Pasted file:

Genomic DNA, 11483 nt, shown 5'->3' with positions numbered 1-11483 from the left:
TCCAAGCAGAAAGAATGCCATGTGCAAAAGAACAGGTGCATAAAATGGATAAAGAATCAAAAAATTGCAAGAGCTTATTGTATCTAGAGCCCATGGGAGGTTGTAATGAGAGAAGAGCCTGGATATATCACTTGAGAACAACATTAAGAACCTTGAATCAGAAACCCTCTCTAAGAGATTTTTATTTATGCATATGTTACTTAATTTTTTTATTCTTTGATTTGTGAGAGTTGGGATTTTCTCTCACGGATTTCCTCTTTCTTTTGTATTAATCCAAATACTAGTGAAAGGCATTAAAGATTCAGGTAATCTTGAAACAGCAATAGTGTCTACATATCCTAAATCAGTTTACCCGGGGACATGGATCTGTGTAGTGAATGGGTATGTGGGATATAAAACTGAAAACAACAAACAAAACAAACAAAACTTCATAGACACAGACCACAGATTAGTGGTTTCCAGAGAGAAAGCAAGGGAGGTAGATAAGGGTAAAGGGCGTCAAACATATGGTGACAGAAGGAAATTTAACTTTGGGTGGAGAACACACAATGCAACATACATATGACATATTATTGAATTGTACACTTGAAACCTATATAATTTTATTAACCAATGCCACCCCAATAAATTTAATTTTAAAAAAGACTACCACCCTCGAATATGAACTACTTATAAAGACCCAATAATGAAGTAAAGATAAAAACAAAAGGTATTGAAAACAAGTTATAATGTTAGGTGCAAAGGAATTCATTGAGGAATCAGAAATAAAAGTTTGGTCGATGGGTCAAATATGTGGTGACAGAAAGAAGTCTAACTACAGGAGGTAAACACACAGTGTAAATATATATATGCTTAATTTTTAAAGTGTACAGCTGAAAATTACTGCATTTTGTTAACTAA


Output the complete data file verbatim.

Genomic DNA, 11483 nt, shown 5'->3' with positions numbered 1-11483 from the left:
TCCAAGCAGAAAGAATGCCATGTGCAAAAGAACAGGTGCATAAAATGGATAAAGAATCAAAAAATTGCAAGAGCTTATTGTATCTAGAGCCCATGGGAGGTTGTAATGAGAGAAGAGCCTGGATATATCACTTGAGAACAACATTAAGAACCTTGAATCAGAAACCCTCTCTAAGAGATTTTTATTTATGCATATGTTACTTAATTTTTTTATTCTTTGATTTGTGAGAGTTGGGATTTTCTCTCACGGATTTCCTCTTTCTTTTGTATTAATCCAAATACTAGTGAAAGGCATTAAAGATTCAGGTAATCTTGAAACAGCAATAGTGTCTACATATCCTAAATCAGTTTACCCGGGGACATGGATCTGTGTAGTGAATGGGTATGTGGGATATAAAACTGAAAACAACAAACAAAACAAACAAAACTTCATAGACACAGACCACAGATTAGTGGTTTCCAGAGAGAAAGCAAGGGAGGTAGATAAGGGTAAAGGGCGTCAAACATATGGTGACAGAAGGAAATTTAACTTTGGGTGGAGAACACACAATGCAACATACATATGACATATTATTGAATTGTACACTTGAAACCTATATAATTTTATTAACCAATGCCACCCCAATAAATTTAATTTTAAAAAAGACTACCACCCTCGAATATGAACTACTTATAAAGACCCAATAATGAAGTAAAGATAAAAACAAAAGGTATTGAAAACAAGTTATAATGTTAGGTGCAAAGGAATTCATTGAGGAATCAGAAATAAAAGTTTGGTCGATGGGTCAAATATGTGGTGACAGAAAGAAGTCTAACTACAGGAGGTAAACACACAGTGTAAATATATATATGCTTAATTTTTAAAGTGTACAGCTGAAAATTACTGCATTTTGTTAACTAA